Unlike many other films where the audience laugh along at every cue whilst I sit there in bafflement (feel free to change one or two words in that sentence so that it can apply to all genres of film, if you wish), I get why the people in my screening of What We Did On Our Holiday loved it.  I get the feeling that you might too.  See, although the film goes completely cuckoo-bananas and boils the beating heart that used to sit in its centre in sulphuric acid, the jokes and attempts at jokes don’t let up.  If you can get past the fact that the second half of the film housing said jokes is a total mess, you’ll probably really like What We Did On Our Holiday and think of me as some big meanie pants who just can’t have fun at the cinema.  But I couldn’t.  I just couldn’t get over how badly the film squandered its potential depth, heart and emotional resonance at the altar of the absurd, and I couldn’t get over how the second half feels like it was thrown together awkwardly over a period of months with long stretches between work being done on it.

What We Did On Our Holiday had something and it blew it hard.  It is the most hopelessly confused I’ve been at the cinema all year, though, so maybe it can take pride in that dubious distinction.

OK, that’s the spoiler-free bit done.  Now I need to detail the moment that the film goes doolally so that I can better explain why the second half of this film crashed and burned spectacularly; none of this dancing around the elephant nonsense.  So, this is your last chance.  Below this image, I will spoil a pivotal sequence in What We Did On Our Holiday.  If you don’t want to know or still intend to see the film, TURN BACK NOW.

 wwdooh3

SPOILER BIT:

So, at about the 45 minute mark, Granddad passes away.  He’s on a beach trip with the children, many miles away from the country house and he’s purposefully let his phone run out of battery charge so that Dad’s obnoxious brother can’t hassle him back for his birthday party.  The death itself is represented in a really overblown way (he sees a vision of his deceased older brother calling to him just as he drifts away), but it still got a reaction out of me so good job on that, filmmakers.  Anyways, the kids react rather underwhelmed to the fact that their Granddad just passed away in their vicinity, but the eldest elects to run back to the house they’re staying at to get somebody to help them.  The parents, however, are arguing and the other adults are tied up organising the birthday party with hair-trigger tempers, so the kids decide to deal with it themselves.  And they deal with it by honouring Granddad’s last wish: to give him a Viking funeral.  So they do.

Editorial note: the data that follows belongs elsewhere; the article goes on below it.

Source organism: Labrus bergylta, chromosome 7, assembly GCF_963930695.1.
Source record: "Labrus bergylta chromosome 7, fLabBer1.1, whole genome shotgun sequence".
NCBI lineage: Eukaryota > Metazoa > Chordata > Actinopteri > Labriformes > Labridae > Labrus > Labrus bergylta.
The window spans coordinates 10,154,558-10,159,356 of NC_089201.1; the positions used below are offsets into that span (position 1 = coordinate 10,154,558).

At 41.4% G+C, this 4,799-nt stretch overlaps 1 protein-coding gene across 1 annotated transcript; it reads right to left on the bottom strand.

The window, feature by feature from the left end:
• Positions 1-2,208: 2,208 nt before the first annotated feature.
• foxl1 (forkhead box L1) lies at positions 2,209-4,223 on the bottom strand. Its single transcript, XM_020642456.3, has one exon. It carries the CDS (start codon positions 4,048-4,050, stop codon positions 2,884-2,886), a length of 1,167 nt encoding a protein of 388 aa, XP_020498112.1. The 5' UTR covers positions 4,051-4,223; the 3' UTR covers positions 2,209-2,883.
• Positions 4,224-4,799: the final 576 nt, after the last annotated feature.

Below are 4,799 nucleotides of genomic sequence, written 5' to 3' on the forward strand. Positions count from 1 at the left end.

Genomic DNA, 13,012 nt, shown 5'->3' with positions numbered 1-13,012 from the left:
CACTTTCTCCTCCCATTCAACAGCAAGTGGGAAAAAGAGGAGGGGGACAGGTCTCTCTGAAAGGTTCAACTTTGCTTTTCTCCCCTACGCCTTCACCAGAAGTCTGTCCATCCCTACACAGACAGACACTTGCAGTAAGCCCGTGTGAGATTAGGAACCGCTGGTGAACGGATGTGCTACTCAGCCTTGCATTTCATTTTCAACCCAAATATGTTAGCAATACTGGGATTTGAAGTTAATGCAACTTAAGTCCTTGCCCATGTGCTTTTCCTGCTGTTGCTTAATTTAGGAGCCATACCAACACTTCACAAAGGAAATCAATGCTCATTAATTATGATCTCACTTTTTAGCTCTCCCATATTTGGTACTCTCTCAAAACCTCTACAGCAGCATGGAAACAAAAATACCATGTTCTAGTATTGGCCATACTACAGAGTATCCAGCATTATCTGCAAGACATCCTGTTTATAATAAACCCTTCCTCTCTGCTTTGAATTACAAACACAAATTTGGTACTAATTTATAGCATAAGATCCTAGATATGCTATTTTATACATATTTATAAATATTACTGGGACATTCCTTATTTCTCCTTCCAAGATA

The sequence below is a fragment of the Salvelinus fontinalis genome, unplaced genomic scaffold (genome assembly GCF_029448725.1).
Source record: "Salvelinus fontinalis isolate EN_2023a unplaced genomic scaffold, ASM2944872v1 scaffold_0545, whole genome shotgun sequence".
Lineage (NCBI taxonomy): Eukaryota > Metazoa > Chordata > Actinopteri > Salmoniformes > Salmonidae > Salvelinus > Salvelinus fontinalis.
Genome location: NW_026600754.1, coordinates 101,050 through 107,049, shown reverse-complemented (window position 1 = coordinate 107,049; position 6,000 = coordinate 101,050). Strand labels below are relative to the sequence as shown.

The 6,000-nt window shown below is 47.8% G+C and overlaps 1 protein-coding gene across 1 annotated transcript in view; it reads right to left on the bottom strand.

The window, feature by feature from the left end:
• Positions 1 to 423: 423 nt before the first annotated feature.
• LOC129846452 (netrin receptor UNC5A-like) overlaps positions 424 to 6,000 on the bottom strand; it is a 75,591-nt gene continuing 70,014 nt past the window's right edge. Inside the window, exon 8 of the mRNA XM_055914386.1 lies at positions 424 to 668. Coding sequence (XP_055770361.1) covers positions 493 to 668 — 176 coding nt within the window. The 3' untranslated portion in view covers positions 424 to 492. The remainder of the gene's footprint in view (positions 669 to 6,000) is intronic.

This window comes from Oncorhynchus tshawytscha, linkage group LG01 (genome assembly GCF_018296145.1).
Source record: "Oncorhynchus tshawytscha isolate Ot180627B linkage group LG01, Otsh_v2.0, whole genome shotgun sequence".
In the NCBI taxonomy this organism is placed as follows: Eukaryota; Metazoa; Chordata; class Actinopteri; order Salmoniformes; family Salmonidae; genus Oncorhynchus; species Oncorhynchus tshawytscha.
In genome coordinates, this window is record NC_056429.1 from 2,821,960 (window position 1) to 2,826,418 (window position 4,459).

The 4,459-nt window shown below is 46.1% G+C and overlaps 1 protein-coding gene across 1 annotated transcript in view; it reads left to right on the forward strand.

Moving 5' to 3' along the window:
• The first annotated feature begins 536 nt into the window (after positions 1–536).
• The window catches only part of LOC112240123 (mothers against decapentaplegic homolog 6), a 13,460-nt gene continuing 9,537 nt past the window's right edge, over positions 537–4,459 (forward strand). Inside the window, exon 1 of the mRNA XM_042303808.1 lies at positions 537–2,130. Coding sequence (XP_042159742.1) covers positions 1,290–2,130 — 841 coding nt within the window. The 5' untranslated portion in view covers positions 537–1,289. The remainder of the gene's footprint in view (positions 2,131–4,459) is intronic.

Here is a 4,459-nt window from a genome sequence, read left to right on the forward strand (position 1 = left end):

This is played completely straight.

Now, admittedly, this whole sequence had been foreshadowed.  Granddad was obviously going to die before the credits rolled, the Viking stuff had been frequently brought up due to the son having an obsession with them, and all three of the kids are shown to have “issues” of various kinds that would lead them to think that this was a good idea.  That being said, that still doesn’t mean that an extended and mostly humourless sequence of the kids (whose ages I estimate to be 10, 8 and 6 respectively) constructing a raft, loading Granddad’s body onto the thing, lighting the raft on fire and then letting it drift out to sea is going to come off as any less left-field and ridiculous.  Especially since the film prior to that was rather realistic and relatively low-key (when I mentioned “broad humour” earlier, I meant in terms of fart jokes and “kids saying the darndest things” stuff; broad but still in keeping with the realistic aesthetic of the film).

And yet, the film wasn’t totally a lost cause for myself by that point, because then the kids come back home and break the news to the adults, at which point everyone reacts as you’d expect sane human beings to do.  At this point (alright, about 15 to 20 minutes after this point), I thought that the film was going to use that as fuel to parody and deconstruct, in the most deadpan and straight-laced way possible, the kind of coming-of-age film where kids end up getting involved in that kind of ridiculous life-changing experience.  You know, show how that kind of thing would look to people who weren’t involved in it.  But the film keeps trying to wring emotional pathos out of the absurd in the most melodramatic and non-jokey of ways, and it doesn’t have the balls to follow through on its threats.  The ending proceeds to diffuse any possible risks or consequences in the most blatantly cliché and sappy ways possible with no jokes or subversive intent, hence my prior usage of the “having your cake and eating it too” saying.  It’s just a total mess that muddies whatever point and intent there may possibly have been thanks to nonsense and weak nerves.